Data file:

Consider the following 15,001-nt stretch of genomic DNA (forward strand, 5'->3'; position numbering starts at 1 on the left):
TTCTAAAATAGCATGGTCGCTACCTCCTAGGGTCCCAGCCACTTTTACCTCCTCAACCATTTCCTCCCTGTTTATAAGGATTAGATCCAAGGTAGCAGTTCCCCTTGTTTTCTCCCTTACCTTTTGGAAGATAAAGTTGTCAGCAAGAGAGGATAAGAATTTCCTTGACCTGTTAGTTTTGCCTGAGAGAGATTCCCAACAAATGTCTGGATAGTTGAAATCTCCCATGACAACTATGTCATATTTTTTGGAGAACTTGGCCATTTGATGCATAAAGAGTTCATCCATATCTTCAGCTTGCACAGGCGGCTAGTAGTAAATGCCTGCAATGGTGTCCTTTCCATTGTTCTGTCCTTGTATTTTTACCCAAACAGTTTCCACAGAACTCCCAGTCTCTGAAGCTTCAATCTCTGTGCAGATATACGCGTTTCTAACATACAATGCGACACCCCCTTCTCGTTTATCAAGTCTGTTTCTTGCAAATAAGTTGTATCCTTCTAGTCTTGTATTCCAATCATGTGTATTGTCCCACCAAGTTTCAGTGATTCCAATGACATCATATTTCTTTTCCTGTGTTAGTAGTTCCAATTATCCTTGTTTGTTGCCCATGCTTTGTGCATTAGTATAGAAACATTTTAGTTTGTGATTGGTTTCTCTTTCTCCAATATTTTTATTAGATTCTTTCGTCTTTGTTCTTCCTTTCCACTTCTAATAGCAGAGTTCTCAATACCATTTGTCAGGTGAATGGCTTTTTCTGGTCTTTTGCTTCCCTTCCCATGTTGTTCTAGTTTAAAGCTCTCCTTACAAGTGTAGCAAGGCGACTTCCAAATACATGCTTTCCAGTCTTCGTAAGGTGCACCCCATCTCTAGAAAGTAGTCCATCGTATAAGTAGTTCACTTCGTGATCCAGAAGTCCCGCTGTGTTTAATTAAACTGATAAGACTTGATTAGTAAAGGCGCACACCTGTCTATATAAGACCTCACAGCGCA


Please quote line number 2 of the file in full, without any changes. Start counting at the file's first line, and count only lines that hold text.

TTCTAAAATAGCATGGTCGCTACCTCCTAGGGTCCCAGCCACTTTTACCTCCTCAACCATTTCCTCCCTGTTTATAAGGATTAGATCCAAGGTAGCAGTTCCCCTTGTTTTCTCCCTTACCTTTTGGAAGATAAAGTTGTCAGCAAGAGAGGATAAGAATTTCCTTGACCTGTTAGTTTTGCCTGAGAGAGATTCCCAACAAATGTCTGGATAGTTGAAATCTCCCATGACAACTATGTCATATTTTTTGGAGAACTTGGCCATTTGATGCATAAAGAGTTCATCCATATCTTCAGCTTGCACAGGCGGCTAGTAGTAAATGCCTGCAATGGTGTCCTTTCCATTGTTCTGTCCTTGTATTTTTACCCAAACAGTTTCCACAGAACTCCCAGTCTCTGAAGCTTCAATCTCTGTGCAGATATACGCGTTTCTAACATACAATGCGACACCCCCTTCTCGTTTATCAAGTCTGTTTCTTGCAAATAAGTTGTATCCTTCTAGTCTTGTATTCCAATCATGTGTATTGTCCCACCAAGTTTCAGTGATTCCAATGACATCATATTTCTTTTCCTGTGTTAGTAGTTCCAATTATCCTTGTTTGTTGCCCATGCTTTGTGCATTAGTATAGAAACATTTTAGTTTGTGATTGGTTTCTCTTTCTCCAATATTTTTATTAGATTCTTTCGTCTTTGTTCTTCCTTTCCACTTCTAATAGCAGAGTTCTCAATACCATTTGTCAGGTGAATGGCTTTTTCTGGTCTTTTGCTTCCCTTCCCATGTTGTTCTAGTTTAAAGCTCTCCTTACAAGTGTAGCAAGGCGACTTCCAAATACATGCTTTCCAGTCTTCGTAAGGTGCACCCCATCTCTAGAAAGTAGTCCATCGTATAAGTAGTTCACTTCGTGATCCAGAAGTCCCGCTGTGTTTAATTAAACTGATAAGACTTGATTAGTAAAGGCGCACACCTGTCTATATAAGACCTCACAGCGCA